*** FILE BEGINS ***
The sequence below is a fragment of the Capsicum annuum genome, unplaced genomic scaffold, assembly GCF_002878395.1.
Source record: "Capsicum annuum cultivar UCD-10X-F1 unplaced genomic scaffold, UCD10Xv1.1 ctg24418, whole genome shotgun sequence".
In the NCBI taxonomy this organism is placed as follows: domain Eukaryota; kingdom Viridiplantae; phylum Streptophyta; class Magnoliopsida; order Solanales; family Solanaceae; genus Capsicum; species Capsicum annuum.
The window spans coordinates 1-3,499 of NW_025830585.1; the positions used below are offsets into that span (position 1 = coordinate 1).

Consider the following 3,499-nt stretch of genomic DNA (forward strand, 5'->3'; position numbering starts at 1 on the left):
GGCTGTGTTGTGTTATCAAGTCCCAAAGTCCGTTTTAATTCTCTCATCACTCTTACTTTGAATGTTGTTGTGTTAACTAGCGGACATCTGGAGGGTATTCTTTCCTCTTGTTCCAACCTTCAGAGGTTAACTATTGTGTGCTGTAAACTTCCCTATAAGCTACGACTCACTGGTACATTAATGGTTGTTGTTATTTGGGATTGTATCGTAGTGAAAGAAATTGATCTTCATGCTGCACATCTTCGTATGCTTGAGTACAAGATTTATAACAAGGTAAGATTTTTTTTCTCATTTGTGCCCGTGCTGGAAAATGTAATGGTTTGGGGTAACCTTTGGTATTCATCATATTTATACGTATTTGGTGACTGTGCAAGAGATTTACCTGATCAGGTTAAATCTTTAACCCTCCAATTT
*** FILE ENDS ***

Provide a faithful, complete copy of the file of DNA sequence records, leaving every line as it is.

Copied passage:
The sequence below is a fragment of the Capsicum annuum genome, unplaced genomic scaffold, assembly GCF_002878395.1.
Source record: "Capsicum annuum cultivar UCD-10X-F1 unplaced genomic scaffold, UCD10Xv1.1 ctg24418, whole genome shotgun sequence".
In the NCBI taxonomy this organism is placed as follows: domain Eukaryota; kingdom Viridiplantae; phylum Streptophyta; class Magnoliopsida; order Solanales; family Solanaceae; genus Capsicum; species Capsicum annuum.
The window spans coordinates 1-3,499 of NW_025830585.1; the positions used below are offsets into that span (position 1 = coordinate 1).

Consider the following 3,499-nt stretch of genomic DNA (forward strand, 5'->3'; position numbering starts at 1 on the left):
GGCTGTGTTGTGTTATCAAGTCCCAAAGTCCGTTTTAATTCTCTCATCACTCTTACTTTGAATGTTGTTGTGTTAACTAGCGGACATCTGGAGGGTATTCTTTCCTCTTGTTCCAACCTTCAGAGGTTAACTATTGTGTGCTGTAAACTTCCCTATAAGCTACGACTCACTGGTACATTAATGGTTGTTGTTATTTGGGATTGTATCGTAGTGAAAGAAATTGATCTTCATGCTGCACATCTTCGTATGCTTGAGTACAAGATTTATAACAAGGTAAGATTTTTTTTCTCATTTGTGCCCGTGCTGGAAAATGTAATGGTTTGGGGTAACCTTTGGTATTCATCATATTTATACGTATTTGGTGACTGTGCAAGAGATTTACCTGATCAGGTTAAATCTTTAACCCTCCAATTT